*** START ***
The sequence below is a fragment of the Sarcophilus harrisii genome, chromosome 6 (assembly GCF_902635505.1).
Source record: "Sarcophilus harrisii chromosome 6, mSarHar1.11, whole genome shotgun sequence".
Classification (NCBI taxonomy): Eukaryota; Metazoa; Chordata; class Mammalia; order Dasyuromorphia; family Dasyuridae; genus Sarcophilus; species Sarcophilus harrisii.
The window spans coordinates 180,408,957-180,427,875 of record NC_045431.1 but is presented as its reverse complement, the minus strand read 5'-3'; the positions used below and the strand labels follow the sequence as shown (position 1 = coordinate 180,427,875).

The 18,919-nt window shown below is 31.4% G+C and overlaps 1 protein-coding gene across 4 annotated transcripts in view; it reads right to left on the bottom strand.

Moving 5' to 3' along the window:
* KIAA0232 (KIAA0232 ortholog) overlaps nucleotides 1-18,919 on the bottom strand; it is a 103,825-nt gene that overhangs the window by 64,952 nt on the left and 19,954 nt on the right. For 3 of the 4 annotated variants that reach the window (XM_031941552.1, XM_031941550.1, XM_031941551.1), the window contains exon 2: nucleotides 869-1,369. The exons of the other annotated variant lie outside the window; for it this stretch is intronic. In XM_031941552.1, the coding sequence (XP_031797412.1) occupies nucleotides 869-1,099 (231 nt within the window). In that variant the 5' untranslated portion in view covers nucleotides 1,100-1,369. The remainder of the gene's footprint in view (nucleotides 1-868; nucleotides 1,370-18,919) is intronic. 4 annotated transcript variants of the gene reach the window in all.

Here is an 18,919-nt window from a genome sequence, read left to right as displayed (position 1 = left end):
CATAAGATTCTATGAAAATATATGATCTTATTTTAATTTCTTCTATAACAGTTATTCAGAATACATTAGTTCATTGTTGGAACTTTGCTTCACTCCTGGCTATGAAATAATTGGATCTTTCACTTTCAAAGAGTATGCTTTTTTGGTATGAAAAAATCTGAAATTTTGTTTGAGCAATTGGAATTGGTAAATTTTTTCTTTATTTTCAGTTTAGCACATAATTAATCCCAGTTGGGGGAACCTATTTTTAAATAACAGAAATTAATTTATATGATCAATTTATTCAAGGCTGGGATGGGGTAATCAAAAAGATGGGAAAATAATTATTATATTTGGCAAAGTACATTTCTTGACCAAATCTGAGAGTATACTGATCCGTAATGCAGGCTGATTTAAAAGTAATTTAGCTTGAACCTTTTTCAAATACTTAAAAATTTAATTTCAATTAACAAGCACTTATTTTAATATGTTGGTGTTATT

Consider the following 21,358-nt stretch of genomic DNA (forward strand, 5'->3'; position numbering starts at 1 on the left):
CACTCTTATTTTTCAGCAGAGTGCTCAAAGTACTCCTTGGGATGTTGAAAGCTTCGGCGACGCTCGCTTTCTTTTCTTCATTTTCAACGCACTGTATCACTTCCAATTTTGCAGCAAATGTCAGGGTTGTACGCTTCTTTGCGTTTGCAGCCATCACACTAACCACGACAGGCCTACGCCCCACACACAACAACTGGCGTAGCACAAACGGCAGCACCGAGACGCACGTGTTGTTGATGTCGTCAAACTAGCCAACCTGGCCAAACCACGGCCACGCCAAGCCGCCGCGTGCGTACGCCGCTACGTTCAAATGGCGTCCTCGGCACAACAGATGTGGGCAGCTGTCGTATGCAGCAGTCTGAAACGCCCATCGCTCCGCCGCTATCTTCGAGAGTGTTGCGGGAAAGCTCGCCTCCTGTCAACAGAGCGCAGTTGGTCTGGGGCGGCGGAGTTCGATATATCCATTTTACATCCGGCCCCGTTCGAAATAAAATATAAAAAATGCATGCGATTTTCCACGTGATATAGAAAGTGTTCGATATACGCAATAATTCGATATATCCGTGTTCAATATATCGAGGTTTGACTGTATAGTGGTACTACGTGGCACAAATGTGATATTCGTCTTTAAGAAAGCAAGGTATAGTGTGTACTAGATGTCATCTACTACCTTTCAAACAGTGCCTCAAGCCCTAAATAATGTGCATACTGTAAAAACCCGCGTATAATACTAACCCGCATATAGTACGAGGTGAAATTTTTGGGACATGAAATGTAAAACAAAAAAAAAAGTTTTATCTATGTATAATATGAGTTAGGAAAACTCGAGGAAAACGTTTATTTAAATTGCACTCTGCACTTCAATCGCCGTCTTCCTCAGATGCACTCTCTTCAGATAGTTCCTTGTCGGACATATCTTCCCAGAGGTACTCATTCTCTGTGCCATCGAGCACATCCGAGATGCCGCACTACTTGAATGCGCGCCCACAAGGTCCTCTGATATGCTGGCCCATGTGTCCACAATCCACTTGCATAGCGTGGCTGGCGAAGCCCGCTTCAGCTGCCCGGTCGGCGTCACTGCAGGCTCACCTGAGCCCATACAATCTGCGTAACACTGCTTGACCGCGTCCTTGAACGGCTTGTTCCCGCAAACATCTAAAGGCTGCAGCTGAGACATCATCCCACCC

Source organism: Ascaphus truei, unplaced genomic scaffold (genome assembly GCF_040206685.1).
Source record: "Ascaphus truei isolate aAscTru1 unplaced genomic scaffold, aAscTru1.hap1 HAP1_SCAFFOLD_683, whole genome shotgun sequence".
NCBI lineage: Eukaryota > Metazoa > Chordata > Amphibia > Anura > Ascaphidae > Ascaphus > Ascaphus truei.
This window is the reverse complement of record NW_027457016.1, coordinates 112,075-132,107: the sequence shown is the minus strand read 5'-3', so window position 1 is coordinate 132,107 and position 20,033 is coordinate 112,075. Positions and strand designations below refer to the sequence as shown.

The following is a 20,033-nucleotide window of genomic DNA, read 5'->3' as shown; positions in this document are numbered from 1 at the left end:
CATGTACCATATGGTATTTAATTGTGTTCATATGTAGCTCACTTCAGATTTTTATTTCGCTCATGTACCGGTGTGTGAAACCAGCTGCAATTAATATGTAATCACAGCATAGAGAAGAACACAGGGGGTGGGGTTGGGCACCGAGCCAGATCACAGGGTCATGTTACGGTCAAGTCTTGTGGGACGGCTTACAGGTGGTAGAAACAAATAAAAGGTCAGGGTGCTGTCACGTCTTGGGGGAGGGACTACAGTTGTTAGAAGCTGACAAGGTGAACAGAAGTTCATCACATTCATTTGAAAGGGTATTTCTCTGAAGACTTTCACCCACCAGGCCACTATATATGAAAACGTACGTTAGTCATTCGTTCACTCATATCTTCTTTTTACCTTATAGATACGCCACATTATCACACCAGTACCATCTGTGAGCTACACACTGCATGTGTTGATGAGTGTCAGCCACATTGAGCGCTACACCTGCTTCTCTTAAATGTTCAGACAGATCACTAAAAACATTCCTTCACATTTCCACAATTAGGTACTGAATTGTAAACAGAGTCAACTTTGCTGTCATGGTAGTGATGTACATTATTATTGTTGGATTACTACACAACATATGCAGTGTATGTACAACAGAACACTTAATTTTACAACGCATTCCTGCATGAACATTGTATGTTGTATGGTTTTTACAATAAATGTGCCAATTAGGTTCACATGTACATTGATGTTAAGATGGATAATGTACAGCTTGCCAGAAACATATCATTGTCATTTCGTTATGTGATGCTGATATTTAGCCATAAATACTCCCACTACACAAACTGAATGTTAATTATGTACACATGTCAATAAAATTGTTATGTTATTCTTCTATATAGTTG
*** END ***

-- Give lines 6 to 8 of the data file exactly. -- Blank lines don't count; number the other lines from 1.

Moving 5' to 3' along the window:
* KIAA0232 (KIAA0232 ortholog) overlaps nucleotides 1-18,919 on the bottom strand; it is a 103,825-nt gene that overhangs the window by 64,952 nt on the left and 19,954 nt on the right. For 3 of the 4 annotated variants that reach the window (XM_031941552.1, XM_031941550.1, XM_031941551.1), the window contains exon 2: nucleotides 869-1,369. The exons of the other annotated variant lie outside the window; for it this stretch is intronic. In XM_031941552.1, the coding sequence (XP_031797412.1) occupies nucleotides 869-1,099 (231 nt within the window). In that variant the 5' untranslated portion in view covers nucleotides 1,100-1,369. The remainder of the gene's footprint in view (nucleotides 1-868; nucleotides 1,370-18,919) is intronic. 4 annotated transcript variants of the gene reach the window in all.

Here is an 18,919-nt window from a genome sequence, read left to right as displayed (position 1 = left end):